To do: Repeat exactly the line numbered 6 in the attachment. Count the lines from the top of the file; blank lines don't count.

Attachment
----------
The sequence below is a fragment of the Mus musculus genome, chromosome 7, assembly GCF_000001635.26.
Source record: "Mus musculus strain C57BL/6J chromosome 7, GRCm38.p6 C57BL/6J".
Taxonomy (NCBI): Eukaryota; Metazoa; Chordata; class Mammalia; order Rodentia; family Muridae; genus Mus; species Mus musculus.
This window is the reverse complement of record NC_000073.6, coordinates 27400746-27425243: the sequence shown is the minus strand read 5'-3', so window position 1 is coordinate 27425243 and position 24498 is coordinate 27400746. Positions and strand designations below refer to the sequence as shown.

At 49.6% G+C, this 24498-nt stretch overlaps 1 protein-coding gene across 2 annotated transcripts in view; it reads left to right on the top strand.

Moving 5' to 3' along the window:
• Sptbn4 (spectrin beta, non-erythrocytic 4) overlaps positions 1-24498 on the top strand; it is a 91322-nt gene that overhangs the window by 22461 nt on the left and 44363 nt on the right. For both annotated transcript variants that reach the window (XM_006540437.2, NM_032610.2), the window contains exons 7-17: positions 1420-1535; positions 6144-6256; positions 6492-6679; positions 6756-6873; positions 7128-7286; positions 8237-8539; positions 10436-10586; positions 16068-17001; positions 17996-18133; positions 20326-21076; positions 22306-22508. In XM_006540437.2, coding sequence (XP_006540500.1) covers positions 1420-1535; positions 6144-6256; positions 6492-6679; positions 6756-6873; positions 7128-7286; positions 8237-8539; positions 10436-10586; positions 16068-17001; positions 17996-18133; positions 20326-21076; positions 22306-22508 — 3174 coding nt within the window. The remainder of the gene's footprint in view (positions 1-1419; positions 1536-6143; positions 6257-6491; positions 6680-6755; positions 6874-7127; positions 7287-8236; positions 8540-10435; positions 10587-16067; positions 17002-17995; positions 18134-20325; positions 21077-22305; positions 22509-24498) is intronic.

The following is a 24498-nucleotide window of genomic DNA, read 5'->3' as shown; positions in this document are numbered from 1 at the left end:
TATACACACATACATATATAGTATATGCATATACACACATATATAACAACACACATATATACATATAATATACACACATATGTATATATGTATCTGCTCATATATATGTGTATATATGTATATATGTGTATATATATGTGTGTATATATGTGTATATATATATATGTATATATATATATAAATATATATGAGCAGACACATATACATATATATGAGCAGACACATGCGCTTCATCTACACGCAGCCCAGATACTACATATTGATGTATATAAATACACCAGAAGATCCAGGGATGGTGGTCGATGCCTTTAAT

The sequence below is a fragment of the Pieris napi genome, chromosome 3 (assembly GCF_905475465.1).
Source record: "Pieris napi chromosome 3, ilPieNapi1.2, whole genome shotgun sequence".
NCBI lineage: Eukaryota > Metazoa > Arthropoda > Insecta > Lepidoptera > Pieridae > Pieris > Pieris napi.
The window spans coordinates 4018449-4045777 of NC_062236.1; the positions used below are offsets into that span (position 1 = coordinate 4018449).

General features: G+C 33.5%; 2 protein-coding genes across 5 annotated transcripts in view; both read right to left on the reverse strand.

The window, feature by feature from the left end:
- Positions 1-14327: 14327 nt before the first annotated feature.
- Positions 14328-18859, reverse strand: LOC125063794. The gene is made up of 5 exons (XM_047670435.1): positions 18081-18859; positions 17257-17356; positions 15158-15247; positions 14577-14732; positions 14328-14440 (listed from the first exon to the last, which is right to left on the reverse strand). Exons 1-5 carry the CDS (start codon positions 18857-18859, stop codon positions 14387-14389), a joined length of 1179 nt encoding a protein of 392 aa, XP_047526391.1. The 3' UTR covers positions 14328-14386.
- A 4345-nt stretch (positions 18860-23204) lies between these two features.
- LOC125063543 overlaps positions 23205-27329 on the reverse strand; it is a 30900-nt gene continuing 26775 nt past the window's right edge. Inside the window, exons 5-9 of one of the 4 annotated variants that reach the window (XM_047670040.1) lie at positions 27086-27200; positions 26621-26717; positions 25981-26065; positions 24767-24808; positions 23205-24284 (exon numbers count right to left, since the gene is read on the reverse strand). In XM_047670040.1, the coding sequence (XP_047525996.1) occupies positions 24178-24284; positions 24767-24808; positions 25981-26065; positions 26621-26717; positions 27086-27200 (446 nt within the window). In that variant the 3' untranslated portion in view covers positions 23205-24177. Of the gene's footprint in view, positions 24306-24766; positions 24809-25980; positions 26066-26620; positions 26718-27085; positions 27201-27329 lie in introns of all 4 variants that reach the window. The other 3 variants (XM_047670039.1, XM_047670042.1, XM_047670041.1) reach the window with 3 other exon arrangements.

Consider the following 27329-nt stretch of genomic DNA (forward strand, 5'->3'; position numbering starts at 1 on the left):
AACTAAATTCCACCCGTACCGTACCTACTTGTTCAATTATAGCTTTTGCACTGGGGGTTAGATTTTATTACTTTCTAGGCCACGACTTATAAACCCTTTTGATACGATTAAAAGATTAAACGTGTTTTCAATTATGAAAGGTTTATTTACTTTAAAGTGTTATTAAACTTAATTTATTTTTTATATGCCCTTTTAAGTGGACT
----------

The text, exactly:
Moving 5' to 3' along the window: